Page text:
Gender-based violence against women remains a pervasive public health and human rights issue around the world—one that has severe physical and emotional health consequences that can affect the victim long after the abuse has stopped.
New research led by the Yale School of Public Health, in partnership with the International Rescue Committee (IRC), a humanitarian organization, has found that a two-pronged intervention to address intimate partner violence (IPV) is effective in reducing the levels of such abuse in settings marked by armed conflict or civil unrest, where levels of IPV are often pronounced.
Jhumka Gupta, Sc.D., assistant professor at the Yale School of Public Health, led a study that consisted of 934 women in 24 rural villages in the West African nation of Côte d’Ivoire (Ivory Coast). Her research team found that both the levels and acceptance of IPV lessened, in some cases significantly, through a combined intervention that addressed both women’s economic empowerment and their role within the household.
The randomized study examined the impact of adding gender dialogue groups to an economic empowerment group savings program (known as Village Savings and Loans Associations) on IPV levels. Developed by IRC, the gender dialogue groups consisted of eight sessions with women and their male partners focused on joint decision-making regarding household budgeting, household contributions, the role of women and domestic violence.
The study found that participants who took part in both the gender dialogue groups and the group savings program were far less likely to view wife beating as acceptable. Also, women who attended at least 6 sessions with their partners were 45 times less likely to report physical IPV than their peers, who only took part in the savings program.
“Economic empowerment programs, such as microfinance or group savings, have many benefits to women’s development and health, but increasing access to money without addressing deeply entrenched norms and attitudes about the role of women may also render a woman vulnerable to IPV,” said Gupta.
There has been little research on effective strategies to reduce IPV against women in conflict-affected settings such at Côte d’Ivoire. This West African nation experienced widespread conflict from 2004 to 2006, and again from 2010 to 2011 following elections. The researchers note that women living in such locations are particularly vulnerable to violence, both from armed combatants and their male partners.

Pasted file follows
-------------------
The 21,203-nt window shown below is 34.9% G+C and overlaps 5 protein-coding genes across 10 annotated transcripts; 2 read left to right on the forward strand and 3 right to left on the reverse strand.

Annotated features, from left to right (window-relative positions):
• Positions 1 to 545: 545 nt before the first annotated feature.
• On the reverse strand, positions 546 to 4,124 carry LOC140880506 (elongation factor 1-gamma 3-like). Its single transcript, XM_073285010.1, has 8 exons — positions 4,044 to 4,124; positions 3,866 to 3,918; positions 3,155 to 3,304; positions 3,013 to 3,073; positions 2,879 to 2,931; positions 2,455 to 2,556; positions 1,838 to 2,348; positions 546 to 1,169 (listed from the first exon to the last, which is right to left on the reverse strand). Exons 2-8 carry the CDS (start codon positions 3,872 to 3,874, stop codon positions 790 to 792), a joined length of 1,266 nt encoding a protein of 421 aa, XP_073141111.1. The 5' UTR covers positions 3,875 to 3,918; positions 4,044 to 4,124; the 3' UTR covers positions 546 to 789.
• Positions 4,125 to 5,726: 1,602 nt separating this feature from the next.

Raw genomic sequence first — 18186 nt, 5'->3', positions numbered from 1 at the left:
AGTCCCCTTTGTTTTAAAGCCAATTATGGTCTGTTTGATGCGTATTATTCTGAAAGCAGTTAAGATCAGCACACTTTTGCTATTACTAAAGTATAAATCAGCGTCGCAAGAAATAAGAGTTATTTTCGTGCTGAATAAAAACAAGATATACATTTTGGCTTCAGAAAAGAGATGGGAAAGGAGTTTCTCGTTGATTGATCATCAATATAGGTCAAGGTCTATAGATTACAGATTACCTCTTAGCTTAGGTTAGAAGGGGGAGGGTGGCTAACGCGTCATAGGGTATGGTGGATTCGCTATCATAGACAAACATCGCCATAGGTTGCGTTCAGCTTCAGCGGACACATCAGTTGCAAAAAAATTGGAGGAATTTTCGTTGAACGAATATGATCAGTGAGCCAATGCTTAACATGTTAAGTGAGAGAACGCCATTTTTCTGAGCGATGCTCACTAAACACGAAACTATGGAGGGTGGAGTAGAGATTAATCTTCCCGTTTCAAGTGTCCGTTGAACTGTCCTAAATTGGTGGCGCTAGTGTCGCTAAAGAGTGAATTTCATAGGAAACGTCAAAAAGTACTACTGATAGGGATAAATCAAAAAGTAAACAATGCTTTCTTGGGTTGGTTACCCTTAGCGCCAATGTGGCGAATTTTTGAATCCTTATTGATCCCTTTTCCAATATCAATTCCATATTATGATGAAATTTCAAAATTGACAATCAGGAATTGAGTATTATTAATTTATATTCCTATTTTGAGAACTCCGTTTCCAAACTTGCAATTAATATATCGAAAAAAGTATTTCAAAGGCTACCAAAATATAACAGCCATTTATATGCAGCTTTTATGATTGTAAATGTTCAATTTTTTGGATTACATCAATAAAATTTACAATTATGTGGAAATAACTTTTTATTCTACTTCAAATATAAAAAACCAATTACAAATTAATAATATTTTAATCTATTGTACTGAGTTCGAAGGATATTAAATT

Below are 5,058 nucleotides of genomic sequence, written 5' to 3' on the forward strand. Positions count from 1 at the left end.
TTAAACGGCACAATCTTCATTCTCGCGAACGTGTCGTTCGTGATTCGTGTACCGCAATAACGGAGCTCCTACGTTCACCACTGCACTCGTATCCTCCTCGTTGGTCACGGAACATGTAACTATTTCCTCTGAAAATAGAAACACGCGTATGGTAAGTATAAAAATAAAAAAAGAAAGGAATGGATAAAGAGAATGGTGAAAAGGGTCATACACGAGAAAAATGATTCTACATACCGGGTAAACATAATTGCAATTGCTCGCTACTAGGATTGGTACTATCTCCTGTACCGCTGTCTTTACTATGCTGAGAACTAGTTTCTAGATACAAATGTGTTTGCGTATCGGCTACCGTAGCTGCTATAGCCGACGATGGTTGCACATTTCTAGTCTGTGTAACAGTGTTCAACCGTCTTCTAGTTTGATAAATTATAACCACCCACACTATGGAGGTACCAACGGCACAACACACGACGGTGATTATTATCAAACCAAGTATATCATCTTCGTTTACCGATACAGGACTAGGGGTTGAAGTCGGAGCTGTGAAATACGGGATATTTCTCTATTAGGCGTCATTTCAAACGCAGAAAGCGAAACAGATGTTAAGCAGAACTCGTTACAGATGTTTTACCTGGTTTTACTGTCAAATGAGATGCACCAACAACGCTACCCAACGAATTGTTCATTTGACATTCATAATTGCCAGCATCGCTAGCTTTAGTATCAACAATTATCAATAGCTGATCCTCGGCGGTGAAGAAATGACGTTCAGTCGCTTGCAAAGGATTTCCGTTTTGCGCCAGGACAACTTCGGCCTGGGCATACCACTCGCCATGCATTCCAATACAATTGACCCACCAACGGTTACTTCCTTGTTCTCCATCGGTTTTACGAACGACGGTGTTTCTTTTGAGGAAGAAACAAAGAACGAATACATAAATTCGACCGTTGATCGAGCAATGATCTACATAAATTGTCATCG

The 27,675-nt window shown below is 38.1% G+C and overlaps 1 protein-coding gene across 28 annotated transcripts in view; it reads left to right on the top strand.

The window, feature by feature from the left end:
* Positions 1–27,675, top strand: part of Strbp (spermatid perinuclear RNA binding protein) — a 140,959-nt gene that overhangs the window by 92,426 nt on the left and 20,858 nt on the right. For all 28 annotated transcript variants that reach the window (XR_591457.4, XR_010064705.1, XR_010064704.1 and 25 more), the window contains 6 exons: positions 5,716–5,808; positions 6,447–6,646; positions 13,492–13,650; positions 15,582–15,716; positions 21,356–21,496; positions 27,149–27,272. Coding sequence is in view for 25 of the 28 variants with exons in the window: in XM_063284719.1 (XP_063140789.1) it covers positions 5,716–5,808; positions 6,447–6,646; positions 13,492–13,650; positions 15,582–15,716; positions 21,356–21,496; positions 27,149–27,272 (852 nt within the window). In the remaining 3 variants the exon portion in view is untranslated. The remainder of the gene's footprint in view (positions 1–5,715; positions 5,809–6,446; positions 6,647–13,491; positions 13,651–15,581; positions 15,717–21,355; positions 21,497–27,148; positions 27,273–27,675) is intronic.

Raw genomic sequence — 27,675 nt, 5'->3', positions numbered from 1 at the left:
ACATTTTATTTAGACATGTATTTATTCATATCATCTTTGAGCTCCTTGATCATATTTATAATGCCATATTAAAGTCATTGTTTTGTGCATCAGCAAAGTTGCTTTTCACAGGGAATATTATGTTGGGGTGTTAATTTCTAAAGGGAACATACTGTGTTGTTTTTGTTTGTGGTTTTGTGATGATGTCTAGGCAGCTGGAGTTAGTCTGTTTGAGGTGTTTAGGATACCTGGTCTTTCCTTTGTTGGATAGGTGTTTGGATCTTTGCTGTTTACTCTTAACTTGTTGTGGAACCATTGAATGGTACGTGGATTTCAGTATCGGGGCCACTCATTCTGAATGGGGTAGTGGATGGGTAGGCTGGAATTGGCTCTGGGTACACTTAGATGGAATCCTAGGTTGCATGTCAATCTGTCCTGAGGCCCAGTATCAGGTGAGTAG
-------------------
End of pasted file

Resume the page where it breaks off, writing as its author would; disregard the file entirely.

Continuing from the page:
One community-based survey found that nearly 48 percent of Ivorian women experienced IPV within the past year and that 60 percent had experienced it within their lifetime. A recent World Health Organization report estimates that 1 in 3 women who have ever had a male partner around the world experience IPV at some point in their life, and the estimates in the Africa region are 36.6 percent.
“The gender dialogue groups are a way of engaging men on financial topics that interest them while challenging norms that make violence against women acceptable and keep women from having equal access to resources,” said Jeannie Annan, Ph.D., a study coauthor and IRC’s director of research and evaluation.
Kathryn L Falb, Sc.D., postdoctoral associate at Yale School of Public Health and a co-author, noted “IPV is an issue that is often overlooked in settings impacted by conflict, but it is very pervasive before, during and after a war.” The IRC released a report last year highlighting IPV as a key humanitarian issue.
“While more research is needed to investigate sustainability, the reduction of IPV and improvements in attitudes toward justification of IPV are promising.” said Gupta. “It’s also important to note that it is possible to rigorously evaluate an IPV reduction program in a conflict-affected setting—even in the midst of a period of heightened post-election violence. These findings are an encouraging next step towards addressing IPV in such challenging and unstable contexts.”
The findings are published in the journal BMC International Health and Human Rights. Gupta said that a larger-scale study is needed to validate the findings. The World Bank State and Peace-building Fund funded the research. Innovations for Poverty Action and researchers from the London School of Hygiene and Tropical Medicine and Boston University School of Public Health also contributed to the study.
To view the full study, click here: http://www.biomedcentral.com/1472-698X/13/46
This Article was submitted by Denise L Meyer, on Wednesday, November 06, 2013.